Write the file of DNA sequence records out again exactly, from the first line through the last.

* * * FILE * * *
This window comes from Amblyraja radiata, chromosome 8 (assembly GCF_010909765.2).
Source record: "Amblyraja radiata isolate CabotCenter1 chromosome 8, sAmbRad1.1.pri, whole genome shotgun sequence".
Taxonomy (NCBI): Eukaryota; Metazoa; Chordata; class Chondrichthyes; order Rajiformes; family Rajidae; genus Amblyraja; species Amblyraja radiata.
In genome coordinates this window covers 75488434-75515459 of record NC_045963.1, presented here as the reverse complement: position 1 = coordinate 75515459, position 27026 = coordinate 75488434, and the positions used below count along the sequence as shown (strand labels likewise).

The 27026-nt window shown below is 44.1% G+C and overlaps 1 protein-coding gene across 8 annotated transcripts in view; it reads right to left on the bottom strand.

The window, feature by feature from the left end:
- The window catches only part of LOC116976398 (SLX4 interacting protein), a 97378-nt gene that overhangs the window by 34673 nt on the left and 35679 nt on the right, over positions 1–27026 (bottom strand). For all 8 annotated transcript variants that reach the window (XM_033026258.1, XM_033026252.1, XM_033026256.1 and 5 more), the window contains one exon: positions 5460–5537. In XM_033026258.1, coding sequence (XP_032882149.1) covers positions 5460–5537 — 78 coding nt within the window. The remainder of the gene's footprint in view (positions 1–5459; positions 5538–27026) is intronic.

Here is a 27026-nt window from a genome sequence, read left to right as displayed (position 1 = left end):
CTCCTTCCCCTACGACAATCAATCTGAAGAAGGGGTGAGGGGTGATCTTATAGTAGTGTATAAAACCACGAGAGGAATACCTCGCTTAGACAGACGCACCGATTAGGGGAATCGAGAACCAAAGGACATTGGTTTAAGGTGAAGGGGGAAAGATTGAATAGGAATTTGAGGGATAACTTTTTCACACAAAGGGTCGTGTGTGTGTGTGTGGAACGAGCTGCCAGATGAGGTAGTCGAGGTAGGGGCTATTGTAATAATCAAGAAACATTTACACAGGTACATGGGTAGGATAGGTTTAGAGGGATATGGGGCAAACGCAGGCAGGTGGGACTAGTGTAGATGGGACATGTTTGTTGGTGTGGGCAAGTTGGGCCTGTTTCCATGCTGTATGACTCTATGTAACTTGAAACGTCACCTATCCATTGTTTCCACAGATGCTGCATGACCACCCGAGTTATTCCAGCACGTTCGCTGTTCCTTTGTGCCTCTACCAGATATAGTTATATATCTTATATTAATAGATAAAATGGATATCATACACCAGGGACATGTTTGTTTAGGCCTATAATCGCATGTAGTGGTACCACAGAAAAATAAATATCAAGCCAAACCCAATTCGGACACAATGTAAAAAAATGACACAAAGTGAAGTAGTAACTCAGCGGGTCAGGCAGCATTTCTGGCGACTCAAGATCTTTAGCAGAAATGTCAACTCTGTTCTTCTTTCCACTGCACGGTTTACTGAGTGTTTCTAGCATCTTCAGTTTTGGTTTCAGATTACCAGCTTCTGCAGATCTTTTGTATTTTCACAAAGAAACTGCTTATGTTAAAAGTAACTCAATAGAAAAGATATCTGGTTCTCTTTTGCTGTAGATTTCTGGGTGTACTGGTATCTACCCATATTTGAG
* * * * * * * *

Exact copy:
This window comes from Amblyraja radiata, chromosome 8 (assembly GCF_010909765.2).
Source record: "Amblyraja radiata isolate CabotCenter1 chromosome 8, sAmbRad1.1.pri, whole genome shotgun sequence".
Taxonomy (NCBI): Eukaryota; Metazoa; Chordata; class Chondrichthyes; order Rajiformes; family Rajidae; genus Amblyraja; species Amblyraja radiata.
In genome coordinates this window covers 75488434-75515459 of record NC_045963.1, presented here as the reverse complement: position 1 = coordinate 75515459, position 27026 = coordinate 75488434, and the positions used below count along the sequence as shown (strand labels likewise).

The 27026-nt window shown below is 44.1% G+C and overlaps 1 protein-coding gene across 8 annotated transcripts in view; it reads right to left on the bottom strand.

The window, feature by feature from the left end:
- The window catches only part of LOC116976398 (SLX4 interacting protein), a 97378-nt gene that overhangs the window by 34673 nt on the left and 35679 nt on the right, over positions 1–27026 (bottom strand). For all 8 annotated transcript variants that reach the window (XM_033026258.1, XM_033026252.1, XM_033026256.1 and 5 more), the window contains one exon: positions 5460–5537. In XM_033026258.1, coding sequence (XP_032882149.1) covers positions 5460–5537 — 78 coding nt within the window. The remainder of the gene's footprint in view (positions 1–5459; positions 5538–27026) is intronic.

Here is a 27026-nt window from a genome sequence, read left to right as displayed (position 1 = left end):
CTCCTTCCCCTACGACAATCAATCTGAAGAAGGGGTGAGGGGTGATCTTATAGTAGTGTATAAAACCACGAGAGGAATACCTCGCTTAGACAGACGCACCGATTAGGGGAATCGAGAACCAAAGGACATTGGTTTAAGGTGAAGGGGGAAAGATTGAATAGGAATTTGAGGGATAACTTTTTCACACAAAGGGTCGTGTGTGTGTGTGTGGAACGAGCTGCCAGATGAGGTAGTCGAGGTAGGGGCTATTGTAATAATCAAGAAACATTTACACAGGTACATGGGTAGGATAGGTTTAGAGGGATATGGGGCAAACGCAGGCAGGTGGGACTAGTGTAGATGGGACATGTTTGTTGGTGTGGGCAAGTTGGGCCTGTTTCCATGCTGTATGACTCTATGTAACTTGAAACGTCACCTATCCATTGTTTCCACAGATGCTGCATGACCACCCGAGTTATTCCAGCACGTTCGCTGTTCCTTTGTGCCTCTACCAGATATAGTTATATATCTTATATTAATAGATAAAATGGATATCATACACCAGGGACATGTTTGTTTAGGCCTATAATCGCATGTAGTGGTACCACAGAAAAATAAATATCAAGCCAAACCCAATTCGGACACAATGTAAAAAAATGACACAAAGTGAAGTAGTAACTCAGCGGGTCAGGCAGCATTTCTGGCGACTCAAGATCTTTAGCAGAAATGTCAACTCTGTTCTTCTTTCCACTGCACGGTTTACTGAGTGTTTCTAGCATCTTCAGTTTTGGTTTCAGATTACCAGCTTCTGCAGATCTTTTGTATTTTCACAAAGAAACTGCTTATGTTAAAAGTAACTCAATAGAAAAGATATCTGGTTCTCTTTTGCTGTAGATTTCTGGGTGTACTGGTATCTACCCATATTTGAG